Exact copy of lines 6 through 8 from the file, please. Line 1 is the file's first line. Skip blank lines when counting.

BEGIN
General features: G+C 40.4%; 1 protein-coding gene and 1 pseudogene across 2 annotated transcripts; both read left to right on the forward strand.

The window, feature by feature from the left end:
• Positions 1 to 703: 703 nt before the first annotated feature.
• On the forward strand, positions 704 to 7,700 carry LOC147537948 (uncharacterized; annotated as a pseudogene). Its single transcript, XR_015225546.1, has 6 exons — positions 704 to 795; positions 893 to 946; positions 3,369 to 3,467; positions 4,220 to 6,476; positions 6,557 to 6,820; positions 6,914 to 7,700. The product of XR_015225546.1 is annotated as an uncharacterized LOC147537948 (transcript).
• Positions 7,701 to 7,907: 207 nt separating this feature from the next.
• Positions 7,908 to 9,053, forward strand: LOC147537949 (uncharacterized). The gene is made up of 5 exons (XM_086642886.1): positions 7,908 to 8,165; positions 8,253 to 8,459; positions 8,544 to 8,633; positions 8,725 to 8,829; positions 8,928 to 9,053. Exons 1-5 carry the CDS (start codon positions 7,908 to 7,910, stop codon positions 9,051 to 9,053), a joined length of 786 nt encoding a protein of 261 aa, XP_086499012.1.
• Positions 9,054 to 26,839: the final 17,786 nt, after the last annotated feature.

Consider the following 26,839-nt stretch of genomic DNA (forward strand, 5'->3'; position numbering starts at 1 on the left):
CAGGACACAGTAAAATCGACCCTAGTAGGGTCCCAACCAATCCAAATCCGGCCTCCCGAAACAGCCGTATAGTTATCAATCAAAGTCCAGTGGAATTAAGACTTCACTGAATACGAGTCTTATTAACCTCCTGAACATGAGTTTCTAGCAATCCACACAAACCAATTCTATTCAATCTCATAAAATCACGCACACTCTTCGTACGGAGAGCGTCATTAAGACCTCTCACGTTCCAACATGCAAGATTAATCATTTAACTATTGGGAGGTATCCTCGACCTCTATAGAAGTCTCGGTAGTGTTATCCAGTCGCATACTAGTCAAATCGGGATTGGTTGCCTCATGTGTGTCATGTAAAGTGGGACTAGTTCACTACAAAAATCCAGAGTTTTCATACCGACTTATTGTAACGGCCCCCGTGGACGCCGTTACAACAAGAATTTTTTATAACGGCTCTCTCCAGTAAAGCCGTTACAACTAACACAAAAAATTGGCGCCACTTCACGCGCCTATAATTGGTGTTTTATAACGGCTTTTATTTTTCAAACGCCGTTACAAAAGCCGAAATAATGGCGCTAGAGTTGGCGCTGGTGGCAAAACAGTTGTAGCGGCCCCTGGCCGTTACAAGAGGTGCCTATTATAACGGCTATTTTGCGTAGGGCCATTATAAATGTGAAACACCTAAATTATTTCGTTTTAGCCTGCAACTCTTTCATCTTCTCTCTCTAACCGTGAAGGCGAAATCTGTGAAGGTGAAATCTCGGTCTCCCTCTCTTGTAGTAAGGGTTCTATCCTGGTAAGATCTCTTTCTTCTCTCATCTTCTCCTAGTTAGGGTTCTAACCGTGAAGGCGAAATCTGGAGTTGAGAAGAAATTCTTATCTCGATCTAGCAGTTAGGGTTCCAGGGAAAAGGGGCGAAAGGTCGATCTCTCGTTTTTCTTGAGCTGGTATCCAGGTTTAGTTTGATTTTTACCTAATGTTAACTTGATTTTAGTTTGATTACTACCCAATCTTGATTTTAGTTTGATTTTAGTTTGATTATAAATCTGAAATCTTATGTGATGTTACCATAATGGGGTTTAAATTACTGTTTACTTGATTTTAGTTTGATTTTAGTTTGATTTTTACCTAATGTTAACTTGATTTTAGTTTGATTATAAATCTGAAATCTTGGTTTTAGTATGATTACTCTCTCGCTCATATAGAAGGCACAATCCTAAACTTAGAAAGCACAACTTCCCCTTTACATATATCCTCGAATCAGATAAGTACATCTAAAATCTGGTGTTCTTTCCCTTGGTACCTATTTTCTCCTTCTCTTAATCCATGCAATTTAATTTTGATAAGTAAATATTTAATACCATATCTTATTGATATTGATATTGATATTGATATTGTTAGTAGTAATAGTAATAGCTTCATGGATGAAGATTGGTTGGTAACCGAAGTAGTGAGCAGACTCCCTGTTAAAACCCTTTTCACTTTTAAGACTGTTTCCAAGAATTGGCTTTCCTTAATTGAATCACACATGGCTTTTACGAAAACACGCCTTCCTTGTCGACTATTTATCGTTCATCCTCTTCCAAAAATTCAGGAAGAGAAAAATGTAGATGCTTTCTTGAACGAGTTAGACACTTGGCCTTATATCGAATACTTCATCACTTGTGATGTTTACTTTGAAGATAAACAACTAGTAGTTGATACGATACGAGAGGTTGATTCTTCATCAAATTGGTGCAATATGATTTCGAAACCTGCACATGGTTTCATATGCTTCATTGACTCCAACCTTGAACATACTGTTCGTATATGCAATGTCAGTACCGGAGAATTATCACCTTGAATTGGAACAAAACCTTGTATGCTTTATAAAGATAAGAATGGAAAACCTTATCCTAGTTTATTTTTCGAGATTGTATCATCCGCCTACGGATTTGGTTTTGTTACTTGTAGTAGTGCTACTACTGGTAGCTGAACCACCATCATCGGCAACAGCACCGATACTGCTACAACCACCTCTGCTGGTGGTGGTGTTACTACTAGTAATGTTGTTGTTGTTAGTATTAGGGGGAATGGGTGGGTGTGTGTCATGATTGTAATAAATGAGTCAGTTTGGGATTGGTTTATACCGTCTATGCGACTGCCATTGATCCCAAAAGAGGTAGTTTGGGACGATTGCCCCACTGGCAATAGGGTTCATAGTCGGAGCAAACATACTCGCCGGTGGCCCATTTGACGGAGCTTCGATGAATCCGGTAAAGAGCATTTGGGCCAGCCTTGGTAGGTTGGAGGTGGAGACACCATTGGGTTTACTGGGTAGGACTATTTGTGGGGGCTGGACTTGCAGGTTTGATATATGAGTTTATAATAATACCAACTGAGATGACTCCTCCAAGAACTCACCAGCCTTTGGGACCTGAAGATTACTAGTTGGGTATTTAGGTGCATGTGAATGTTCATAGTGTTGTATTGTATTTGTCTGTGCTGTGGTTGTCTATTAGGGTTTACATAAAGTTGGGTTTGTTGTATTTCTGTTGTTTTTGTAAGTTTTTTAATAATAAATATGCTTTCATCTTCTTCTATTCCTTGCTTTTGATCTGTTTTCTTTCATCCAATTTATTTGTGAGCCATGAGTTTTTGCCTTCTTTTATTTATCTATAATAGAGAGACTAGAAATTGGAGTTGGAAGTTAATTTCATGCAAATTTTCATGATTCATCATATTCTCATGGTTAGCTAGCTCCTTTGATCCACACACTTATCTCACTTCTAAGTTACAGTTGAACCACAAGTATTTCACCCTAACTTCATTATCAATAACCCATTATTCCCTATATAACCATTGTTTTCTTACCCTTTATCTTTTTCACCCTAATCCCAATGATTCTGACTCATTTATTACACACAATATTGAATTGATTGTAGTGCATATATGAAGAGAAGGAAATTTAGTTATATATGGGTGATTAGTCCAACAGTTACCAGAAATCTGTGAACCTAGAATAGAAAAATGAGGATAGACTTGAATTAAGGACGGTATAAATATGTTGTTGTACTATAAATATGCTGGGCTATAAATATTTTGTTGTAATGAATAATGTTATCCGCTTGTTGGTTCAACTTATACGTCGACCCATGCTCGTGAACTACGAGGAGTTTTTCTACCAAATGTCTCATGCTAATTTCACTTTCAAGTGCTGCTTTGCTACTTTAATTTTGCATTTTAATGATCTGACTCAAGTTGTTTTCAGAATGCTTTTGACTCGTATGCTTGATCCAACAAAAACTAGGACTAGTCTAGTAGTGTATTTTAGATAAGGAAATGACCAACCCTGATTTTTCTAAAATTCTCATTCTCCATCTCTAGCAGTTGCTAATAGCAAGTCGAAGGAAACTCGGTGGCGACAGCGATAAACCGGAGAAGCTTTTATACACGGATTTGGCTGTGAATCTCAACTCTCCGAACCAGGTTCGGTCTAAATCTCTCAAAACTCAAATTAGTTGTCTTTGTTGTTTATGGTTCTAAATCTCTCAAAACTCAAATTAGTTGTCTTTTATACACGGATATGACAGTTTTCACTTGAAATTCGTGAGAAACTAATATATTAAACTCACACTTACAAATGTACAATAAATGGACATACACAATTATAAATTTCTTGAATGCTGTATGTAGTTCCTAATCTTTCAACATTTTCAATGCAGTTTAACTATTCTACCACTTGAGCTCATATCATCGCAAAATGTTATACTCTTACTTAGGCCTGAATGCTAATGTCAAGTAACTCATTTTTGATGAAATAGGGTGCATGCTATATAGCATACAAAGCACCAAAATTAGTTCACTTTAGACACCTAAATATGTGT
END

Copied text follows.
• Positions 7,908 to 9,053, forward strand: LOC147537949 (uncharacterized). The gene is made up of 5 exons (XM_086642886.1): positions 7,908 to 8,165; positions 8,253 to 8,459; positions 8,544 to 8,633; positions 8,725 to 8,829; positions 8,928 to 9,053. Exons 1-5 carry the CDS (start codon positions 7,908 to 7,910, stop codon positions 9,051 to 9,053), a joined length of 786 nt encoding a protein of 261 aa, XP_086499012.1.
• Positions 9,054 to 26,839: the final 17,786 nt, after the last annotated feature.

Consider the following 26,839-nt stretch of genomic DNA (forward strand, 5'->3'; position numbering starts at 1 on the left):